Where Has the Old You Gone?
An accident, a breakup, or a change that you don’t accept can make your identity suffer. Suddenly, you have a rethink and might not even recognize yourself from the person you used to be. Perhaps you no longer have the same dreams or the same references. However, there’s far more to it than this.
Asking where the old you has gone isn’t a question of age. In fact, you might’ve recognized yourself as a stranger to your past from a really young age. For example, when you reached puberty, your transition from a child to an adolescent might’ve been more or less traumatic, depending on how you accepted changes, internalized your new roles, and gave up certain of your childhood privileges.
Perhaps you didn’t ever completely recover from the fact of having been a child. Or perhaps it was only at that stage that you felt like your true self with all your hopes and dreams still intact. Maybe, on the way to maturity, you lost your spontaneity.
The need to recognize yourself inside and out
We all need references. Parents, siblings, friends, classmates, etc. With them, you can, look beyond your immediate context and see what it’s like in the world outside. For example, you might look at celebrities and influencers, read biographies about historical figures and analyze what you find attractive about them.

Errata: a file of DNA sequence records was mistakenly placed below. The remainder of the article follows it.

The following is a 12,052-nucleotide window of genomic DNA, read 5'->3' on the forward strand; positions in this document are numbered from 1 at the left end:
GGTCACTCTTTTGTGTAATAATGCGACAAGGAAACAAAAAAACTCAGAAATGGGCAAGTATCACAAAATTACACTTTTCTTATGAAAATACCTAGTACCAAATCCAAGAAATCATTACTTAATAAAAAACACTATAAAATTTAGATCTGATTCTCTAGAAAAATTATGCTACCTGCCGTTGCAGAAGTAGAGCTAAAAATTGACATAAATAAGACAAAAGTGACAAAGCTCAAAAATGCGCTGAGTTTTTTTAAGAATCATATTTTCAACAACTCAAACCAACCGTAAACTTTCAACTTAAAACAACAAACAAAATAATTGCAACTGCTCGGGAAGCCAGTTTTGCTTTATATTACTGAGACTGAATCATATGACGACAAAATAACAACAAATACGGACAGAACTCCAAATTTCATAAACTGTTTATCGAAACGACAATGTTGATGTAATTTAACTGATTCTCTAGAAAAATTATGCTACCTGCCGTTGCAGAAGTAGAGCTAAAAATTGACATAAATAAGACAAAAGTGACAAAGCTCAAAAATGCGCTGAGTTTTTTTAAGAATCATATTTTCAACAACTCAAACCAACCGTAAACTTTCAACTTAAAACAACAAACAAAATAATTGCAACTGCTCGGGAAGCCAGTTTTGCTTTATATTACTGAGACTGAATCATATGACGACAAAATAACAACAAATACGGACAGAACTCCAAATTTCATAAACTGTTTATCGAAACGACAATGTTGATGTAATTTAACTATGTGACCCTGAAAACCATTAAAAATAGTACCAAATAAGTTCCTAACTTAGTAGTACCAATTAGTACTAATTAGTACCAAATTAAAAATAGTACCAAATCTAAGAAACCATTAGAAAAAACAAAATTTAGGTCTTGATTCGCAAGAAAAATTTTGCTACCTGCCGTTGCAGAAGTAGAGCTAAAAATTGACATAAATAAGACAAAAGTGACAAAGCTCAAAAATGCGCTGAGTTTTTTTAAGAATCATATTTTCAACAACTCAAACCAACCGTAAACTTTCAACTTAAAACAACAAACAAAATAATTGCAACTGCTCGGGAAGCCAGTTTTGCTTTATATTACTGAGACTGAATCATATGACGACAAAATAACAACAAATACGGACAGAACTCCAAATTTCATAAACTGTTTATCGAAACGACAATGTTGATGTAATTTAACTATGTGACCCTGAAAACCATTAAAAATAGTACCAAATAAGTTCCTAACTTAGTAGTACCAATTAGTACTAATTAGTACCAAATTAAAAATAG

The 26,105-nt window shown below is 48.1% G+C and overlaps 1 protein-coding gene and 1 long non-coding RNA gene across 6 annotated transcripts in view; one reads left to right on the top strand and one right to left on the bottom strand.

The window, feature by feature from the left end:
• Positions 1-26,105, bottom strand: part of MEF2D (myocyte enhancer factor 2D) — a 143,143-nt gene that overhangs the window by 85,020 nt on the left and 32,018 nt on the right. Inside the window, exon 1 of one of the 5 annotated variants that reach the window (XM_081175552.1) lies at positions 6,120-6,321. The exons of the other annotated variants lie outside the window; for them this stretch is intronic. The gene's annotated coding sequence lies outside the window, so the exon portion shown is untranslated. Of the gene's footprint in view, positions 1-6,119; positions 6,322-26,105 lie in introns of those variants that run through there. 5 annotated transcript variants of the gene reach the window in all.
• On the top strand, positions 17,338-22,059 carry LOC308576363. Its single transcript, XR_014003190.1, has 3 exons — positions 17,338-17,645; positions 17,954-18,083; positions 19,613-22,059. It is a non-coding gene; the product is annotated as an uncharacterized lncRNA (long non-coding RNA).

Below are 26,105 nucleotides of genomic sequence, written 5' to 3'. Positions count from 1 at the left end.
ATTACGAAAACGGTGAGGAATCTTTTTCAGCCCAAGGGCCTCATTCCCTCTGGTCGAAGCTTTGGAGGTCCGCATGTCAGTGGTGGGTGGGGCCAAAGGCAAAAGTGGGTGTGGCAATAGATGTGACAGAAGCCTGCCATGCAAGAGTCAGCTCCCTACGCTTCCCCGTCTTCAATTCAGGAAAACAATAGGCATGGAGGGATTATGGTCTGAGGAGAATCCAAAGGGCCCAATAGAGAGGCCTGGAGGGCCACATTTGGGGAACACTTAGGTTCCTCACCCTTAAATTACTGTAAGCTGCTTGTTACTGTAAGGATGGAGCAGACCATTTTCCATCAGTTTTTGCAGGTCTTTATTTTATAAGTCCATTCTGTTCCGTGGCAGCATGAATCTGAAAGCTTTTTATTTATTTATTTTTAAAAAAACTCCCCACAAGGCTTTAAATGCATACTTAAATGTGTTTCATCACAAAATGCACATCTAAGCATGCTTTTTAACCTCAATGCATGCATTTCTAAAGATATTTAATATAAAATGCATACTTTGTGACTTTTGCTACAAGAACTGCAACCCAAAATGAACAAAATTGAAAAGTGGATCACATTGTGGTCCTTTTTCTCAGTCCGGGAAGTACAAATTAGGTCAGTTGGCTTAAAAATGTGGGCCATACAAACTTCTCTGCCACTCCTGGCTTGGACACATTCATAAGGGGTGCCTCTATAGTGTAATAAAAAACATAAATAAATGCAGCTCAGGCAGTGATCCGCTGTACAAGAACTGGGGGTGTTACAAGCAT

Curiosity about the social world doesn’t distance you from your inner world, but sometimes it does disturb it. It’s at the time of adolescence, when you construct your ‘social avatar’, that you understand what you might have to offer the world and what it has to offer you.
Adolescence is a time when certain disorders increase. For example, many suffer because they think that their body image is far from the social ideal. Others will feel that, perhaps, they’re not as masculine or feminine as others expect or wish. Many are going to face the difficult task of being accepted by themselves as being ‘different’ from their own family.
In the midst of this struggle for personal identity, you also have to deal with social acceptance within a social and reference group. Depending on how you get on, you’ll arrive at a more or less consolidated representation of ‘yourself’.
Nevertheless, your motivation to be ‘yourself’ will be challenged. In fact, you’ll feel it dissolve or disappear if you do things that your identity has never had to deal with before. On the other hand, you’ll feel that your identity is endorsed and strengthened if you do things that it recognizes as values. Those that you’ve been building yourself. Not those that are alien to you.
Identity: a journey toward yourself that lasts a lifetime
Finding yourself may sound like a rather self-centered goal. However, it’s actually a selfless process that’s at the root of everything you do in life. In fact, to feel like a valuable person, you must know what you value and what you have to offer.
This is a process that involves breaking down and shedding layers that don’t do you any good in your life and don’t reflect who you really are. It also involves a tremendous act of construction. Indeed, you have to acknowledge who you want to be and passionately embark on fulfilling your unique destiny, whatever it may be.